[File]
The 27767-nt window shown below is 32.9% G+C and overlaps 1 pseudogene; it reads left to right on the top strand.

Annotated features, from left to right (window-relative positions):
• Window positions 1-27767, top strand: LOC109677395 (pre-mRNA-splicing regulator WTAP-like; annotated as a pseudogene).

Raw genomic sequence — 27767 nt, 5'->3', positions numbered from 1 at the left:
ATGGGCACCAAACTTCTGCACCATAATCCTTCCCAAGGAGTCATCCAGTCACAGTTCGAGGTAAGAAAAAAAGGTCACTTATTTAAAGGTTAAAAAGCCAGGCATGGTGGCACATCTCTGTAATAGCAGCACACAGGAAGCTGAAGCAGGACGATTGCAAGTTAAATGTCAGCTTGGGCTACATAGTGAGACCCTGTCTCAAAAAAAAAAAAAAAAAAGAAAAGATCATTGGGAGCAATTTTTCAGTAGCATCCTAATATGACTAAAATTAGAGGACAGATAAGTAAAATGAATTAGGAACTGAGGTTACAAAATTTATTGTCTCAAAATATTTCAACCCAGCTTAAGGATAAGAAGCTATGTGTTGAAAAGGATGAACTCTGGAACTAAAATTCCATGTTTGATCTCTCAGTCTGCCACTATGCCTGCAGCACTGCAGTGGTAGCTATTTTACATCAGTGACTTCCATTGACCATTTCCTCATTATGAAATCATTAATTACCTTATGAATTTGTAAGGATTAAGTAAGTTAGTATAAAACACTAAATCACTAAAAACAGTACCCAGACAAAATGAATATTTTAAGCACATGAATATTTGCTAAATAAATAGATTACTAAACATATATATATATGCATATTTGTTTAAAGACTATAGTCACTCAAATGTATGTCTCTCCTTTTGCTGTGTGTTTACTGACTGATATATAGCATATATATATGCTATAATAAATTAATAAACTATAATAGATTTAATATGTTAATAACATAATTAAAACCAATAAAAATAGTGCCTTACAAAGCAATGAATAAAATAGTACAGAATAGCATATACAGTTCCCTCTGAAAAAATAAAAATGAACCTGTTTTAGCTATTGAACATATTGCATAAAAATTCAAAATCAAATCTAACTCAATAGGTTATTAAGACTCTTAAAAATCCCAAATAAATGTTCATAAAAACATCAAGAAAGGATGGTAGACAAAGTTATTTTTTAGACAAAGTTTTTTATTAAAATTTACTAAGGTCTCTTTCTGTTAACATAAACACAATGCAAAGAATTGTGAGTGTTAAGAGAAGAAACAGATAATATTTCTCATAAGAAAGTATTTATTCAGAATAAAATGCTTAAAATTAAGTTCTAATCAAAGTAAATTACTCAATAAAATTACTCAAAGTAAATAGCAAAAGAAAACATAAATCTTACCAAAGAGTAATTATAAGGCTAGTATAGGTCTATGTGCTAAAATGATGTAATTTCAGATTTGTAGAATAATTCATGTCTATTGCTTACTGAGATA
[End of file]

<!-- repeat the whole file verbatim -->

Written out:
The 27767-nt window shown below is 32.9% G+C and overlaps 1 pseudogene; it reads left to right on the top strand.

Annotated features, from left to right (window-relative positions):
• Window positions 1-27767, top strand: LOC109677395 (pre-mRNA-splicing regulator WTAP-like; annotated as a pseudogene).

Raw genomic sequence — 27767 nt, 5'->3', positions numbered from 1 at the left:
ATGGGCACCAAACTTCTGCACCATAATCCTTCCCAAGGAGTCATCCAGTCACAGTTCGAGGTAAGAAAAAAAGGTCACTTATTTAAAGGTTAAAAAGCCAGGCATGGTGGCACATCTCTGTAATAGCAGCACACAGGAAGCTGAAGCAGGACGATTGCAAGTTAAATGTCAGCTTGGGCTACATAGTGAGACCCTGTCTCAAAAAAAAAAAAAAAAAAGAAAAGATCATTGGGAGCAATTTTTCAGTAGCATCCTAATATGACTAAAATTAGAGGACAGATAAGTAAAATGAATTAGGAACTGAGGTTACAAAATTTATTGTCTCAAAATATTTCAACCCAGCTTAAGGATAAGAAGCTATGTGTTGAAAAGGATGAACTCTGGAACTAAAATTCCATGTTTGATCTCTCAGTCTGCCACTATGCCTGCAGCACTGCAGTGGTAGCTATTTTACATCAGTGACTTCCATTGACCATTTCCTCATTATGAAATCATTAATTACCTTATGAATTTGTAAGGATTAAGTAAGTTAGTATAAAACACTAAATCACTAAAAACAGTACCCAGACAAAATGAATATTTTAAGCACATGAATATTTGCTAAATAAATAGATTACTAAACATATATATATATGCATATTTGTTTAAAGACTATAGTCACTCAAATGTATGTCTCTCCTTTTGCTGTGTGTTTACTGACTGATATATAGCATATATATATGCTATAATAAATTAATAAACTATAATAGATTTAATATGTTAATAACATAATTAAAACCAATAAAAATAGTGCCTTACAAAGCAATGAATAAAATAGTACAGAATAGCATATACAGTTCCCTCTGAAAAAATAAAAATGAACCTGTTTTAGCTATTGAACATATTGCATAAAAATTCAAAATCAAATCTAACTCAATAGGTTATTAAGACTCTTAAAAATCCCAAATAAATGTTCATAAAAACATCAAGAAAGGATGGTAGACAAAGTTATTTTTTAGACAAAGTTTTTTATTAAAATTTACTAAGGTCTCTTTCTGTTAACATAAACACAATGCAAAGAATTGTGAGTGTTAAGAGAAGAAACAGATAATATTTCTCATAAGAAAGTATTTATTCAGAATAAAATGCTTAAAATTAAGTTCTAATCAAAGTAAATTACTCAATAAAATTACTCAAAGTAAATAGCAAAAGAAAACATAAATCTTACCAAAGAGTAATTATAAGGCTAGTATAGGTCTATGTGCTAAAATGATGTAATTTCAGATTTGTAGAATAATTCATGTCTATTGCTTACTGAGATA